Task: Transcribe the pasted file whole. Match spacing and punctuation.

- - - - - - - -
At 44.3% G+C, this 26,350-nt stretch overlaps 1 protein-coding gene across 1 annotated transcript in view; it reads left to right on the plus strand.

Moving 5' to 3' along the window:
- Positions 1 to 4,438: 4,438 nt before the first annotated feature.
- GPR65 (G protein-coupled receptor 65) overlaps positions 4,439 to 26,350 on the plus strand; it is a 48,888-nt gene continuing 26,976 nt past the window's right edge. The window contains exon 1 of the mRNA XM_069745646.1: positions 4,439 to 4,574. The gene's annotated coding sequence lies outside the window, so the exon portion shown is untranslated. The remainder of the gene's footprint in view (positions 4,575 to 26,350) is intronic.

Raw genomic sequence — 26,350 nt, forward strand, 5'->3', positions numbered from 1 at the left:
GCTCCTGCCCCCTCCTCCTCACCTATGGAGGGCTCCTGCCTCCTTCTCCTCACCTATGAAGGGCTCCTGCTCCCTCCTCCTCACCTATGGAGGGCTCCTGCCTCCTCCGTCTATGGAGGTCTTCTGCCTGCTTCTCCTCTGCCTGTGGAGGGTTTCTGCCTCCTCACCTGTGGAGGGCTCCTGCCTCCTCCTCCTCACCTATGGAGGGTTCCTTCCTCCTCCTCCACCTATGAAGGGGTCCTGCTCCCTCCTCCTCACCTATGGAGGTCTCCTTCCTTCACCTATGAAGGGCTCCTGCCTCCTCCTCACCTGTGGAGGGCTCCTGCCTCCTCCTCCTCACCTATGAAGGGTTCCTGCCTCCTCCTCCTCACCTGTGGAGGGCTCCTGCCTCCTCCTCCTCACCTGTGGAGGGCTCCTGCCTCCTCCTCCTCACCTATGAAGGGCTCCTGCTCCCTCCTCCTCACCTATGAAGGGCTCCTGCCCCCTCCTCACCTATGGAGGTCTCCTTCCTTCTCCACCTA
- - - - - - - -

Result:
At 44.3% G+C, this 26,350-nt stretch overlaps 1 protein-coding gene across 1 annotated transcript in view; it reads left to right on the plus strand.

Moving 5' to 3' along the window:
- Positions 1 to 4,438: 4,438 nt before the first annotated feature.
- GPR65 (G protein-coupled receptor 65) overlaps positions 4,439 to 26,350 on the plus strand; it is a 48,888-nt gene continuing 26,976 nt past the window's right edge. The window contains exon 1 of the mRNA XM_069745646.1: positions 4,439 to 4,574. The gene's annotated coding sequence lies outside the window, so the exon portion shown is untranslated. The remainder of the gene's footprint in view (positions 4,575 to 26,350) is intronic.

Raw genomic sequence — 26,350 nt, forward strand, 5'->3', positions numbered from 1 at the left:
GCTCCTGCCCCCTCCTCCTCACCTATGGAGGGCTCCTGCCTCCTTCTCCTCACCTATGAAGGGCTCCTGCTCCCTCCTCCTCACCTATGGAGGGCTCCTGCCTCCTCCGTCTATGGAGGTCTTCTGCCTGCTTCTCCTCTGCCTGTGGAGGGTTTCTGCCTCCTCACCTGTGGAGGGCTCCTGCCTCCTCCTCCTCACCTATGGAGGGTTCCTTCCTCCTCCTCCACCTATGAAGGGGTCCTGCTCCCTCCTCCTCACCTATGGAGGTCTCCTTCCTTCACCTATGAAGGGCTCCTGCCTCCTCCTCACCTGTGGAGGGCTCCTGCCTCCTCCTCCTCACCTATGAAGGGTTCCTGCCTCCTCCTCCTCACCTGTGGAGGGCTCCTGCCTCCTCCTCCTCACCTGTGGAGGGCTCCTGCCTCCTCCTCCTCACCTATGAAGGGCTCCTGCTCCCTCCTCCTCACCTATGAAGGGCTCCTGCCCCCTCCTCACCTATGGAGGTCTCCTTCCTTCTCCACCTA